AUSTIN, Texas – Tiffany Schwalm has been experiencing hair loss for weeks. When her kids returned to school last fall, she and her husband both tested positive for COVID-19.

Both of their hair started falling out in November.

“[My husband] has shorter hair. He was kind of tussling his hair and just noticed hairs flying,” Schwalm said. “I was in the shower or brushing dry and noticing my hair brush was just filled every single time I was brushing my hair, which was obviously a little alarming.” 

Schwalm’s COVID symptoms included a “nasty fever” for four days and some fatigue. She managed both with Tylenol. She says she’s doing well now and is counting her blessings. But one consequence of having a high fever is hair loss. The same result comes from significant stress, which many Texans are experiencing during the pandemic.

Although Schwalm doesn't notice a difference in pictures, she says she's constantly losing hair. She often picks up piles on her bathroom floor.

“When you consistently see it day after day, after day, that you’re losing what felt like half of my head on a brush, that’s kind of scary,” she said. “I don’t want to be bald.”  

Schwalm consulted her hair stylist, Nicole Casadei, about the problem. Casadei said she knew she wanted to be a hair stylist at age 15.

"I've noticed hair stuff since I was a kid," she said. "I would see choppy bangs or a layer that didn't make sense. And by no means did I know how to fix it, but I thought maybe it could be better."

Casadei is now the owner of Golden Soul Salon in Austin. She said women have been telling her about hair loss since the spring of 2020.

“Hair is personal, and hair styling is personal,” she said. “Their hair is kind of their crown. It’s their front and center. It’s a security blanket in so many ways. So women having unexplained hair loss can be even more stressful, which doesn’t help the situation.”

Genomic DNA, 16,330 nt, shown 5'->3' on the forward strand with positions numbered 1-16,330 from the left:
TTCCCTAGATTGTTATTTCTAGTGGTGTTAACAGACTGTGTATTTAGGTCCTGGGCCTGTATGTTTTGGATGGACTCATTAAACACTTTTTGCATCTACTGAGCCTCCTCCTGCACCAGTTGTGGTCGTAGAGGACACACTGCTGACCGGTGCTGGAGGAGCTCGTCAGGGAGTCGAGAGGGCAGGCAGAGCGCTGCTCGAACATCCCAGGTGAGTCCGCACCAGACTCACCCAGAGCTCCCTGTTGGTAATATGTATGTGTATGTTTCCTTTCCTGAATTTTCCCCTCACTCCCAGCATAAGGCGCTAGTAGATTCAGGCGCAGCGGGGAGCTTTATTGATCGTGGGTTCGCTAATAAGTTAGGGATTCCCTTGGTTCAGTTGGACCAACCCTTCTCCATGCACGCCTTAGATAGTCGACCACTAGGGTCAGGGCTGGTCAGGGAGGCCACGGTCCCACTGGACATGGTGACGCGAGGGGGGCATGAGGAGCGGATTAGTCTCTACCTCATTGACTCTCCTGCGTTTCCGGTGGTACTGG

Another stylist at the studio, Kristy Jalbert, said lots of women are confiding in her about their hair loss. She called this collective experience a "contagion within a contagion."

"It's been huge," she said. "This is definitely... I was going to say pandemic, but it is."

Women are often looking for answers. Casadei tells her clients to consult their doctor in case it's a hormone issue, but she knows that it probably has something to do with the pandemic.

"I don't think it's a coincidence," she said. "I think that it has to do with what's going on right now for sure."

For women who have noticed a difference in their hair's thickness, Casadei says cutting the ends in a blunt line can make it look fuller. Extensions are also an option. On the other hand, texturizing or layering might make it look thinner.

Schwalm has been taking prenatal vitamins to help with hair growth, even though she's not pregnant or trying to become pregnant. She's also taking zinc to keep her immune system in check. Schwalm has naturally curly hair, so she's trying to leave it that way instead of applying heat. She's only brushing the ends and avoiding her roots.

Despite these efforts, Schwalm knows that growing back her hair will probably just take time and patience.

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